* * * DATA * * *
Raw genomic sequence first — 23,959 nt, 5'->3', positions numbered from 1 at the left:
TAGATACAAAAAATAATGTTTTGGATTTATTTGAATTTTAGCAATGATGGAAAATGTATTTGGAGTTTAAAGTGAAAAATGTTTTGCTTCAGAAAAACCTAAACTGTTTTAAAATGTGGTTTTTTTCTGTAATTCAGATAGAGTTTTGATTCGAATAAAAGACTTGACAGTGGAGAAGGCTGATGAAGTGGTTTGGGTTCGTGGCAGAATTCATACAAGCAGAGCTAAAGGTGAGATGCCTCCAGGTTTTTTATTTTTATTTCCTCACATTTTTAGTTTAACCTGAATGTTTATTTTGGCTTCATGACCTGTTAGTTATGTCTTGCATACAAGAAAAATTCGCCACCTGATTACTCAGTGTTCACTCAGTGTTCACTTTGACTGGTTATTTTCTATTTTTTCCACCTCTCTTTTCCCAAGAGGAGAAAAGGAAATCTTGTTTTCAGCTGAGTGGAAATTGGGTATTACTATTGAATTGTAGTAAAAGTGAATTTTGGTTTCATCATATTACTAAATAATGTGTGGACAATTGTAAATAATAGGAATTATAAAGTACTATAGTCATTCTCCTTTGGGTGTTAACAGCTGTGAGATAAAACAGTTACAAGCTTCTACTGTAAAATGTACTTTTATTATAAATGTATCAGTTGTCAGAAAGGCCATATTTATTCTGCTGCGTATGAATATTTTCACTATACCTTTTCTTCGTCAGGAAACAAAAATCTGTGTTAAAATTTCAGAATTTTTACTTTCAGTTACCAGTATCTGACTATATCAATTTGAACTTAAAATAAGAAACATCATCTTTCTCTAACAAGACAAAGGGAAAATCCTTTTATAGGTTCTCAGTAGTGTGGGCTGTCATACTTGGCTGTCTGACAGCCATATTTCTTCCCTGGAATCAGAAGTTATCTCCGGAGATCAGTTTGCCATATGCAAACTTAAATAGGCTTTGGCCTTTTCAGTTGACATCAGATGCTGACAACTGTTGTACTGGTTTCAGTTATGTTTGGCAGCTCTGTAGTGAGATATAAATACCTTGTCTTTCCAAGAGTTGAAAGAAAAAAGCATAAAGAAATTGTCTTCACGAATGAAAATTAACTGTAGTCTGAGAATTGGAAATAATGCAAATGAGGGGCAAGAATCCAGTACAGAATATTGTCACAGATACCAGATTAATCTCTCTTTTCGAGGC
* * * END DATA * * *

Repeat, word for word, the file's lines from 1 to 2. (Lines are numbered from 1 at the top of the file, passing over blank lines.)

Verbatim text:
Raw genomic sequence first — 23,959 nt, 5'->3', positions numbered from 1 at the left:
TAGATACAAAAAATAATGTTTTGGATTTATTTGAATTTTAGCAATGATGGAAAATGTATTTGGAGTTTAAAGTGAAAAATGTTTTGCTTCAGAAAAACCTAAACTGTTTTAAAATGTGGTTTTTTTCTGTAATTCAGATAGAGTTTTGATTCGAATAAAAGACTTGACAGTGGAGAAGGCTGATGAAGTGGTTTGGGTTCGTGGCAGAATTCATACAAGCAGAGCTAAAGGTGAGATGCCTCCAGGTTTTTTATTTTTATTTCCTCACATTTTTAGTTTAACCTGAATGTTTATTTTGGCTTCATGACCTGTTAGTTATGTCTTGCATACAAGAAAAATTCGCCACCTGATTACTCAGTGTTCACTCAGTGTTCACTTTGACTGGTTATTTTCTATTTTTTCCACCTCTCTTTTCCCAAGAGGAGAAAAGGAAATCTTGTTTTCAGCTGAGTGGAAATTGGGTATTACTATTGAATTGTAGTAAAAGTGAATTTTGGTTTCATCATATTACTAAATAATGTGTGGACAATTGTAAATAATAGGAATTATAAAGTACTATAGTCATTCTCCTTTGGGTGTTAACAGCTGTGAGATAAAACAGTTACAAGCTTCTACTGTAAAATGTACTTTTATTATAAATGTATCAGTTGTCAGAAAGGCCATATTTATTCTGCTGCGTATGAATATTTTCACTATACCTTTTCTTCGTCAGGAAACAAAAATCTGTGTTAAAATTTCAGAATTTTTACTTTCAGTTACCAGTATCTGACTATATCAATTTGAACTTAAAATAAGAAACATCATCTTTCTCTAACAAGACAAAGGGAAAATCCTTTTATAGGTTCTCAGTAGTGTGGGCTGTCATACTTGGCTGTCTGACAGCCATATTTCTTCCCTGGAATCAGAAGTTATCTCCGGAGATCAGTTTGCCATATGCAAACTTAAATAGGCTTTGGCCTTTTCAGTTGACATCAGATGCTGACAACTGTTGTACTGGTTTCAGTTATGTTTGGCAGCTCTGTAGTGAGATATAAATACCTTGTCTTTCCAAGAGTTGAAAGAAAAAAGCATAAAGAAATTGTCTTCACGAATGAAAATTAACTGTAGTCTGAGAATTGGAAATAATGCAAATGAGGGGCAAGAATCCAGTACAGAATATTGTCACAGATACCAGATTAATCTCTCTTTTCGAGGC